If you’re stuck trying to find ways to achieve a goal or solve a problem, there’s a quick analysis tool that can put you back in perspective and save you hours of frustrated brainstorming. It’s as effective as it’s simple: all it takes is asking ‘why’…
Finding Your Motivation
Behind every goal you set or every problem you’re working on there’s a motivation. Even though the reasons we’re doing something are usually clear, next time you’re brainstorming solutions for a challenge you’re facing, take a few seconds and deliberately ask yourself:
“Why do I want this?”
Knowing your motivation is the most fundamental step before taking any action; after all, if you don’t know the reason for doing something, why do it in the first place? While this may seem blatantly obvious, the truth is that we often don’t consciously clarify the reasons for our actions beforehand.
Suppose you have the goal “Get more customers to my business”:
—“Why do I want to get more customers to my business?”
—”To increase sales” you may say.
Don’t try to be particularly clever about your answer: just give the first and most evident reason. While you may regard “to increase sales” as the most obvious of the possible answers, consciously bringing it to light accomplishes a lot: it gives you a fresh new perspective about your challenge.
That simple answer gives you an entire new dimension of brainstorming possibilities: if what you really want to accomplish is increasing sales, you don’t necessarily need to get more customers — What about making bigger sales each time? What about making your customers return more often?
Focusing too narrowly on a goal or problem without understanding your underlying motivations prevents you from coming up with many creative and effective solutions.
Motivation Comes in Layers
You can extract full benefit from this technique by realizing that your motivations are layered: each motivation is a way to fulfill a higher-level one. To find out upper levels of motivation, all you need is to keep asking ‘why’. In our example, the exercise could unfold like this:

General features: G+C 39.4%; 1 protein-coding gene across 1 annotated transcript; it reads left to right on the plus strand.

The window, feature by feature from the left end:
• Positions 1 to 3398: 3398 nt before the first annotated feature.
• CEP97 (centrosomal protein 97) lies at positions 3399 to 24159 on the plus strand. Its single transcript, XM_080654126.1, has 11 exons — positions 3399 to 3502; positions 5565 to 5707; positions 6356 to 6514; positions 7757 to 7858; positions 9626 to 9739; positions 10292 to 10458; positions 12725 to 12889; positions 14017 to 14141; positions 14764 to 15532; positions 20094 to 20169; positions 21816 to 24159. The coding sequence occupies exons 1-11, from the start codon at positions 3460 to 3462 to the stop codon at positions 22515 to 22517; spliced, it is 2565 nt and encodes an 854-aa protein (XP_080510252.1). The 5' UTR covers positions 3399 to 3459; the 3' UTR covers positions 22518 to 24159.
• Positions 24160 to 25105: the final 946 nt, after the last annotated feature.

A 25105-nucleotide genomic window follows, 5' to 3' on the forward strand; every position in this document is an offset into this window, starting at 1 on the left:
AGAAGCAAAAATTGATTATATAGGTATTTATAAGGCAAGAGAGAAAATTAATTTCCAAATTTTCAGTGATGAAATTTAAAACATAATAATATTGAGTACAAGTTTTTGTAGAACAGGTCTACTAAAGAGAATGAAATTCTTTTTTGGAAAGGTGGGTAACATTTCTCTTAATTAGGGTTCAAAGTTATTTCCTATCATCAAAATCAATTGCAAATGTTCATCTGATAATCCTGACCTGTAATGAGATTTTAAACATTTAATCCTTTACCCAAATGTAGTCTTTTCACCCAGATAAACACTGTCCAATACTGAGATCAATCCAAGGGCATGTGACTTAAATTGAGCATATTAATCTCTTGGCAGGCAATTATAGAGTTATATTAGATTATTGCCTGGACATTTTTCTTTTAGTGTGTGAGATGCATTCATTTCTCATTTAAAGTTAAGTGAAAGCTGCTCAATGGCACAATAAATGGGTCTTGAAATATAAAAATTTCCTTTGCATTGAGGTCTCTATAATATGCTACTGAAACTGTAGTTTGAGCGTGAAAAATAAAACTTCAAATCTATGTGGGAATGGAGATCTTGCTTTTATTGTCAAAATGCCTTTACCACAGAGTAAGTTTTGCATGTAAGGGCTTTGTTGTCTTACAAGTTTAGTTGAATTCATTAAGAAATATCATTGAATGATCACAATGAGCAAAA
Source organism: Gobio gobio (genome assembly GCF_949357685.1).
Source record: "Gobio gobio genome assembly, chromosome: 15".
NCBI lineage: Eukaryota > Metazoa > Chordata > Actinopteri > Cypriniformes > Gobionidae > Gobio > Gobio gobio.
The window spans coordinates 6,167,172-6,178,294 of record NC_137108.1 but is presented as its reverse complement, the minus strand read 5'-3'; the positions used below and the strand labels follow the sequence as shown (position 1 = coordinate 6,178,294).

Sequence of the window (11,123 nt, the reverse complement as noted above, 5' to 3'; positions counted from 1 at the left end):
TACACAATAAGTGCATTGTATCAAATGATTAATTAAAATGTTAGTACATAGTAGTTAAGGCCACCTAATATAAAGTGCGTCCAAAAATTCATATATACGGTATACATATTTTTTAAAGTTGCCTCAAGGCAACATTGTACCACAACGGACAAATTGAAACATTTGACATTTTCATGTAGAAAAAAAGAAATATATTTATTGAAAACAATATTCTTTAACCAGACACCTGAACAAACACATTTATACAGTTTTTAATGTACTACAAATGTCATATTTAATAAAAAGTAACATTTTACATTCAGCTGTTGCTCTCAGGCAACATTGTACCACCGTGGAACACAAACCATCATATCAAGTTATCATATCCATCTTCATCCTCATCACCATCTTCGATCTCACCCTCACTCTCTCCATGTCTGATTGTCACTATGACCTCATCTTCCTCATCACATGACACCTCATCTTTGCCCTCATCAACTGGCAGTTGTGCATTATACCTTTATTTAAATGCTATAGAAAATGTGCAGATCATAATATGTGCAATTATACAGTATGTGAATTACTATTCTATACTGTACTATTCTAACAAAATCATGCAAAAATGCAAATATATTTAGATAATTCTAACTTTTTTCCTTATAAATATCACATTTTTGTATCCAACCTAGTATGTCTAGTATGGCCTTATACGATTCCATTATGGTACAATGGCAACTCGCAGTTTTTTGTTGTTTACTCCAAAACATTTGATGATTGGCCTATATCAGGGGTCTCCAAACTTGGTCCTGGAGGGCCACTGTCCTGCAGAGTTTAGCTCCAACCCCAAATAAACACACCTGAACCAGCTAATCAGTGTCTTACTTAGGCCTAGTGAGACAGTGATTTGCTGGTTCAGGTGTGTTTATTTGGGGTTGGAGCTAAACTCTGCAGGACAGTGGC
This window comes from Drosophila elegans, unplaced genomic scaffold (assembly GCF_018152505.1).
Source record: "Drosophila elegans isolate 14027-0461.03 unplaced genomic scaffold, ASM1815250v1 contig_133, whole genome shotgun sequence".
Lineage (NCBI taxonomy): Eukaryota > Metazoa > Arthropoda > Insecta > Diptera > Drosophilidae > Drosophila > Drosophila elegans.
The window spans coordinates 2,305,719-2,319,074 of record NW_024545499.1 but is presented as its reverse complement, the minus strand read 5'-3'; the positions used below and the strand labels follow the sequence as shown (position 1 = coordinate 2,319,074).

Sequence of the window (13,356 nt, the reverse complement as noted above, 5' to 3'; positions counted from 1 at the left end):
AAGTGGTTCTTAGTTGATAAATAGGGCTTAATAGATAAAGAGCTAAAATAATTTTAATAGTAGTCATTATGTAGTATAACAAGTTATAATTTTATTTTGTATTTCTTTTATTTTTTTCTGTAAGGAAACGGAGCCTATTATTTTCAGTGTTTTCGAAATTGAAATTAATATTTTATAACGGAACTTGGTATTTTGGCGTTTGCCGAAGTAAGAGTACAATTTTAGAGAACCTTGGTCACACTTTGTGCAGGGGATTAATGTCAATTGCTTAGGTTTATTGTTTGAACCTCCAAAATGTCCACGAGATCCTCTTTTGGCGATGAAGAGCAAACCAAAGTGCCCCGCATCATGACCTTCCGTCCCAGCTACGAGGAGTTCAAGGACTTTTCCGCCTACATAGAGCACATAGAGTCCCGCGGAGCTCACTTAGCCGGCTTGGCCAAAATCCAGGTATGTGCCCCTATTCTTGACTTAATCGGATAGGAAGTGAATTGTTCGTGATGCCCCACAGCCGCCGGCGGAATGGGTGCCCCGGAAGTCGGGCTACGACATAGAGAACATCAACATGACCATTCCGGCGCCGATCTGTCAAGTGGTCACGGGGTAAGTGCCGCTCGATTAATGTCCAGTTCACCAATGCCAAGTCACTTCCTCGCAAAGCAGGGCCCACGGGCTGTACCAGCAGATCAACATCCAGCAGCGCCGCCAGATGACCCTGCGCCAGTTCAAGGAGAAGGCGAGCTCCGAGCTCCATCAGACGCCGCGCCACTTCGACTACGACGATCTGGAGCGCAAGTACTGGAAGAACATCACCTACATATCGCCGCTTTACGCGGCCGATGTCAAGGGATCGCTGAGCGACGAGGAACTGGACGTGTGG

—”Why do I want to get more customers to my business?”
—”To increase sales.”
—”Why do I want to increase sales?”
—”To expand my profits.”
—”Why do I want to increase my profits?”
—”To retire earlier.”
—”Why do I want to retire earlier?”
—”To spend more time with my family.”
Working the motivation ladder in this manner is a great way to find the perspective you’re more comfortable working with. You may be paralyzed about “getting more customers”, but brainstorming ways to “spend more time with family” may be much more appealing to you.
The trick is to find the motivation layer that resonates better with you and then work from there. When you purposefully think in terms of motivations, problems become multidimensional: you can always choose more effective approaches to get unstuck immediately.
More surprisingly, each level of motivation can bring you new insights that may drastically change the direction you approach your goal. In the example above, consider the high-level motivation “to spend more time with my family”: blindly tackling your lower-level motivation of “getting more customers to my business” may force you to spend even more hours at the office — which is the exact opposite of what you really want, isn’t it?
5 Main Benefits of Asking Why
There are many more reasons why considering your motivations can make all the difference in a brainstorming session. Here are just a few:
1. Multiplying your Creative Output
If you were stuck with only one goal to go after, now you have many more to choose from: that means that if you could accomplish it in a hundred different ways, now you can do it in five hundred ways or even more.
2. Bringing a Sense of Purpose
Even if you end up choosing the original challenge you had at hand, you’ll now work on it with a clearer purpose in your mind. This may give you just that extra enthusiasm boost that you need.
3. Spotting Misalignments
Just like in the example of discovering that ‘getting more customers’ really meant ‘spending more time with family’, you may find that a lower-level goal is misaligned or conflicting with a higher-level motivation. In this case, simply drop your lower-level goal and approach your objective from a higher-level one instead.
4. Finding broader solutions
Brainstorming at higher levels of abstraction can give you solutions that encompass multiple areas of your life and address many issues in a single blow.
5. Uncovering Personal Values and Mission
If you keep climbing the ‘why ladder’ as high as you can, you’ll notice that soon enough you’ll inescapably uncover your core personal values — and ultimately your life mission. This is an extremely simple and practical “bottom-up” approach to understanding what really matters to you.
It’s a Habit
We’re so used to just spitting out solutions to problems that, more often than not, we just get into auto-pilot mode — forgetting to connect with our underlying motivations. But asking ‘why’ is nothing more than a habit. In fact, it’s so simple and effective that all you need to do is to just get started.